A near-close vowel
or a near-high vowel
is any in a class of vowel
sound used in some spoken languages
. The defining characteristic of a near-close vowel is that the tongue is positioned similarly to a close vowel
, but slightly less constricted.
illustrating the /i–ɪ̟–e/ and /u–ʊ̠–o/ contrasts in Sotho, from Doke & Mofokeng (1974
:?). The near-close vowels are normally transcribed without diacritics (i.e. as ⟨ɪ⟩ and ⟨ʊ⟩, respectively), or even with the symbols for close central vowels (⟨ɨ⟩ and ⟨ʉ⟩, respectively), though the latter set is not phonetically correct.
Other names for a near-close vowel are lowered close vowel
and raised close-mid vowel
, though the former phrase may also be used to describe a vowel that is as low as close-mid
(sometimes even lower); likewise, the latter phrase may also be used to describe a vowel that is as high as close.
Near-close vowels are also sometimes described as lax variants of the fully close vowels, though, depending on the language, they may not necessarily be variants of close vowels at all.
It is rare for languages to contrast a near-close vowel with a close vowel and a close-mid vowel
based on height alone. An example of such language is Danish
, which contrasts short and long versions of the close front unrounded /i
/, near-close front unrounded /e̝
/ and close-mid front unrounded /e
/ vowels, though in order to avoid using any relative articulation
diacritics, Danish /e̝
/ and /e
/ are typically transcribed with phonetically inaccurate symbols /e/ and /ɛ/, respectively.
This contrast is not present in Conservative Danish, which realizes the latter two vowels as, respectively, close-mid [e
] and mid
It is even rarer for languages to contrast more than one close/near-close/close-mid triplet. For instance, Sotho
has two such triplets: fully front /i–ɪ–e/ and fully back /u–ʊ–o/.
In the case of this language, the near-close vowels /ɪ, ʊ/ tend to be transcribed with the phonetically inaccurate symbols /ɨ, ʉ/, i.e. as if they were close central
It may be somewhat more common for languages to contain allophonic
vowel triplets that are not contrastive; for instance, Russian
has one such triplet:
- close central rounded [ʉ], an allophone of /u/ between soft consonants in stressed syllables;
- near-close central rounded [ʉ̞], an allophone of /u/ between soft consonants in unstressed syllables;
- close-mid central rounded [ɵ], an allophone of /o/ after soft consonants.
The Handbook of the International Phonetic Association
defines these vowels as mid-centralized
) equivalents of, respectively, [i
] and [u
therefore, an alternative transcription of these vowels is [i̽, y̽, u̽] or the more complex [ï̞, ÿ˕, ü̞]; however, they are not centralized in all languages - some languages have a fully front variant of [ɪ] and/or a fully back variant of [ʊ];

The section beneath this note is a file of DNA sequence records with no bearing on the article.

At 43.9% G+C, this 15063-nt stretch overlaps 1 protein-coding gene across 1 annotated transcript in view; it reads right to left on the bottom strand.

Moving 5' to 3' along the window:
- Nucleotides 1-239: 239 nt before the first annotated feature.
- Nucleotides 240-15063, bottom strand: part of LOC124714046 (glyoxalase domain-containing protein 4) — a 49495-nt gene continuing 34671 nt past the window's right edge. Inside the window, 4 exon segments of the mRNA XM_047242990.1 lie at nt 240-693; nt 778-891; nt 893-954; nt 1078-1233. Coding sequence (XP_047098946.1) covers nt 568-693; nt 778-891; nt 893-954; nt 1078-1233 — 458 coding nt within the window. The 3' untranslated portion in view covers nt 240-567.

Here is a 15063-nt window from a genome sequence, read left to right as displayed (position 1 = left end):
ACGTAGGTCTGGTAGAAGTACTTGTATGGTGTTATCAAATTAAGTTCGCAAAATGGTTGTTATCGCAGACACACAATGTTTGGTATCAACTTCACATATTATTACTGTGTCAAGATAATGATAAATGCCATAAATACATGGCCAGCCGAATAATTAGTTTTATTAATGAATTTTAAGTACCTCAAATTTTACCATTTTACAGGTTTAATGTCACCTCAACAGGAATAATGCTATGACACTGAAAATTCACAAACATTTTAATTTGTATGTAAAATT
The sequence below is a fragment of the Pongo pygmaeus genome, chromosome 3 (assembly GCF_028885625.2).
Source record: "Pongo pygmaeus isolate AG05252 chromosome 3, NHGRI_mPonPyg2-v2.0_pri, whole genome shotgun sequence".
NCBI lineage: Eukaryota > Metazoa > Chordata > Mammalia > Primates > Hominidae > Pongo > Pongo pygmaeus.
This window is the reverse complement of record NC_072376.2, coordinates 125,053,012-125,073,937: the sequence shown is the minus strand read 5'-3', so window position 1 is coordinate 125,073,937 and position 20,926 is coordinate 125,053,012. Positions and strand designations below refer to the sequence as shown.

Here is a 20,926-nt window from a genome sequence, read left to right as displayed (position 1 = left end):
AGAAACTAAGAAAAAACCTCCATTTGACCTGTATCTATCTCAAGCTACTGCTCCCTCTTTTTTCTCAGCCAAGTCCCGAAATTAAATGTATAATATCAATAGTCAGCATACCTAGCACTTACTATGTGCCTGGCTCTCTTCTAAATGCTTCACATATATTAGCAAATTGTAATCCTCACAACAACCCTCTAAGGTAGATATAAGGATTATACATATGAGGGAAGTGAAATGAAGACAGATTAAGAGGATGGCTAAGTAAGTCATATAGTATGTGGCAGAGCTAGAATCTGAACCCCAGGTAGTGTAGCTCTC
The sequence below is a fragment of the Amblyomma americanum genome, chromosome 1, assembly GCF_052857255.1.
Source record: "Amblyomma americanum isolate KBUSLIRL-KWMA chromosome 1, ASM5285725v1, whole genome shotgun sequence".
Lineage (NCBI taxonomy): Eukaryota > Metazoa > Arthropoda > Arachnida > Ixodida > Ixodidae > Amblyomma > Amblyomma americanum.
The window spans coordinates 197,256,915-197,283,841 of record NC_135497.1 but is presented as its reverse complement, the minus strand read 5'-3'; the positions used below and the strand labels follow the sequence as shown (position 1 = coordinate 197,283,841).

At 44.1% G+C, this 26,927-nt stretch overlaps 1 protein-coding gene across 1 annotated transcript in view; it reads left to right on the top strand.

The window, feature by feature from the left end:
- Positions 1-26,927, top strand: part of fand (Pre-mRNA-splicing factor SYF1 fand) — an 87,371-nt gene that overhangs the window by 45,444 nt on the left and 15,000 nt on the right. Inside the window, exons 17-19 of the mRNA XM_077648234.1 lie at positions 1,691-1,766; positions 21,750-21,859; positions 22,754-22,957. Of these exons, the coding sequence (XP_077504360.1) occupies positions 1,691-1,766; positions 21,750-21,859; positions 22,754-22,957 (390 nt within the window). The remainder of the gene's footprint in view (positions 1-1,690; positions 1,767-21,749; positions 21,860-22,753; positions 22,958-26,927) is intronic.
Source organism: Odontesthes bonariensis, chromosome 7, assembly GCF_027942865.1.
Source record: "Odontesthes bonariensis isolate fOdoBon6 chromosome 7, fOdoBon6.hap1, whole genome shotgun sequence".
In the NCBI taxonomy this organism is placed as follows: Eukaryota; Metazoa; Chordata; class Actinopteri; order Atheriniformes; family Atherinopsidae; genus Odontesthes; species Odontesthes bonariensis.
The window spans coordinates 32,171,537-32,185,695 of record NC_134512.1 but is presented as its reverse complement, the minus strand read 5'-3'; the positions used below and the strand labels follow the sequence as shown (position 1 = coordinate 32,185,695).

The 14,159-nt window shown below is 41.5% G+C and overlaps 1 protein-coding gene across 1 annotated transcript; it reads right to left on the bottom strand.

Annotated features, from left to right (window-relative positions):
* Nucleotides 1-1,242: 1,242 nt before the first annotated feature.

the exact backness of these variants can be transcribed in the IPA with [ɪ̟, ʊ̠], [i̞, u̞] or [e̝, o̝].
There also are near-close vowels that don't have dedicated symbols in the IPA:
(IPA letters for rounded vowels
are ambiguous as to whether the rounding is protrusion or compression. However, transcription of the world's languages tends to pattern as above.)
Other near-close vowels can be indicated with diacritics of relative articulation
applied to letters for neighboring vowels, such as ⟨ɪ̟⟩, ⟨i̞⟩ or ⟨e̝⟩ for a near-close front unrounded vowel, or ⟨ʊ̠⟩, ⟨u̞⟩ or ⟨o̝⟩ for a near-close back rounded vowel.
- ^ Basbøll (2005), pp. 45, 48, 50–52.
- ^ • Example languages with a fully front [ɪ̟]: Danish and Sotho (Sources: Basbøll (2005:45); Doke & Mofokeng (1974:?)).
• Example languages with a fully back [ʊ̠]: Korean and Sotho (Sources: Lee (1999:121); Doke & Mofokeng (1974:?)).
- Basbøll, Hans (2005), The Phonology of Danish, ISBN 0-203-97876-5
- Doke, Clement Martyn; Mofokeng, S. Machabe (1974), Textbook of Southern Sotho Grammar (3rd ed.), Cape Town: Longman Southern Africa, ISBN 0-582-61700-6
- International Phonetic Association (1999), Handbook of the International Phonetic Association: A guide to the use of the International Phonetic Alphabet, Cambridge: Cambridge University Press, ISBN 0-521-65236-7
- Jones, Daniel; Ward, Dennis (1969), The Phonetics of Russian, Cambridge University Press, ISBN 0-521-06736-7
- Ladefoged, Peter; Johnson, Keith (2010), A Course in Phonetics (6th ed.), Boston, Massachusetts: Wadsworth Publishing, ISBN 978-1-4282-3126-9
- Lee, Hyun Bok (1999), "Korean", Handbook of the International Phonetic Association, Cambridge University Press, pp. 120–122, ISBN 0-521-63751-1
Last edited on 16 April 2021, at 10:20
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